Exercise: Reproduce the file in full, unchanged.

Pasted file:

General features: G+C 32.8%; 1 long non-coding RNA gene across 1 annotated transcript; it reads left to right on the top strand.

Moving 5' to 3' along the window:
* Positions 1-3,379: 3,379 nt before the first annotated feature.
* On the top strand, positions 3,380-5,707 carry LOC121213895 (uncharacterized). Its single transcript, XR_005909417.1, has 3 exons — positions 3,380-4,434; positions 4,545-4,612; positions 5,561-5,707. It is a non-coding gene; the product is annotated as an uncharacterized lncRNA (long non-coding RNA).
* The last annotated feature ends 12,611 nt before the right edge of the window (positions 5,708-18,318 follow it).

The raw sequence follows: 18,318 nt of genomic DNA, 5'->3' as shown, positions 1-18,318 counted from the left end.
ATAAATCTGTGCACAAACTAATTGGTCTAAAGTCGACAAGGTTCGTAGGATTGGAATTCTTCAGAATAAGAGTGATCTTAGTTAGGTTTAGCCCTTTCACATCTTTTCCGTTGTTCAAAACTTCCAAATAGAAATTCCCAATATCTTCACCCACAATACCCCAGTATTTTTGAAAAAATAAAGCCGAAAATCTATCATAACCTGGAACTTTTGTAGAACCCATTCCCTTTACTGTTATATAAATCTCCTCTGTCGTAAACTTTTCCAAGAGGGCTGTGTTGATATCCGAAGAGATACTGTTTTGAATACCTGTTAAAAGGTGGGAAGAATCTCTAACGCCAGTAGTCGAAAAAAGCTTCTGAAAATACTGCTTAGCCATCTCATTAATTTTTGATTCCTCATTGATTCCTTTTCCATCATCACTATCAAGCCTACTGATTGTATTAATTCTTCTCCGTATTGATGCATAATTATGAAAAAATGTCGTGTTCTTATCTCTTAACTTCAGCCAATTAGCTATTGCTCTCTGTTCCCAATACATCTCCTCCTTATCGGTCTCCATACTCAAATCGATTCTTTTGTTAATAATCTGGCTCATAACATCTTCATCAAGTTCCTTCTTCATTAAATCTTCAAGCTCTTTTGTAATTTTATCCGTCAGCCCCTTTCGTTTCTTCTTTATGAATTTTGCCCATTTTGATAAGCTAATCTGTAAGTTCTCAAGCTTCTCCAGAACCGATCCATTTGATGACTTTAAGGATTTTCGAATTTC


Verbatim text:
General features: G+C 32.8%; 1 long non-coding RNA gene across 1 annotated transcript; it reads left to right on the top strand.

Moving 5' to 3' along the window:
* Positions 1-3,379: 3,379 nt before the first annotated feature.
* On the top strand, positions 3,380-5,707 carry LOC121213895 (uncharacterized). Its single transcript, XR_005909417.1, has 3 exons — positions 3,380-4,434; positions 4,545-4,612; positions 5,561-5,707. It is a non-coding gene; the product is annotated as an uncharacterized lncRNA (long non-coding RNA).
* The last annotated feature ends 12,611 nt before the right edge of the window (positions 5,708-18,318 follow it).

The raw sequence follows: 18,318 nt of genomic DNA, 5'->3' as shown, positions 1-18,318 counted from the left end.
ATAAATCTGTGCACAAACTAATTGGTCTAAAGTCGACAAGGTTCGTAGGATTGGAATTCTTCAGAATAAGAGTGATCTTAGTTAGGTTTAGCCCTTTCACATCTTTTCCGTTGTTCAAAACTTCCAAATAGAAATTCCCAATATCTTCACCCACAATACCCCAGTATTTTTGAAAAAATAAAGCCGAAAATCTATCATAACCTGGAACTTTTGTAGAACCCATTCCCTTTACTGTTATATAAATCTCCTCTGTCGTAAACTTTTCCAAGAGGGCTGTGTTGATATCCGAAGAGATACTGTTTTGAATACCTGTTAAAAGGTGGGAAGAATCTCTAACGCCAGTAGTCGAAAAAAGCTTCTGAAAATACTGCTTAGCCATCTCATTAATTTTTGATTCCTCATTGATTCCTTTTCCATCATCACTATCAAGCCTACTGATTGTATTAATTCTTCTCCGTATTGATGCATAATTATGAAAAAATGTCGTGTTCTTATCTCTTAACTTCAGCCAATTAGCTATTGCTCTCTGTTCCCAATACATCTCCTCCTTATCGGTCTCCATACTCAAATCGATTCTTTTGTTAATAATCTGGCTCATAACATCTTCATCAAGTTCCTTCTTCATTAAATCTTCAAGCTCTTTTGTAATTTTATCCGTCAGCCCCTTTCGTTTCTTCTTTATGAATTTTGCCCATTTTGATAAGCTAATCTGTAAGTTCTCAAGCTTCTCCAGAACCGATCCATTTGATGACTTTAAGGATTTTCGAATTTC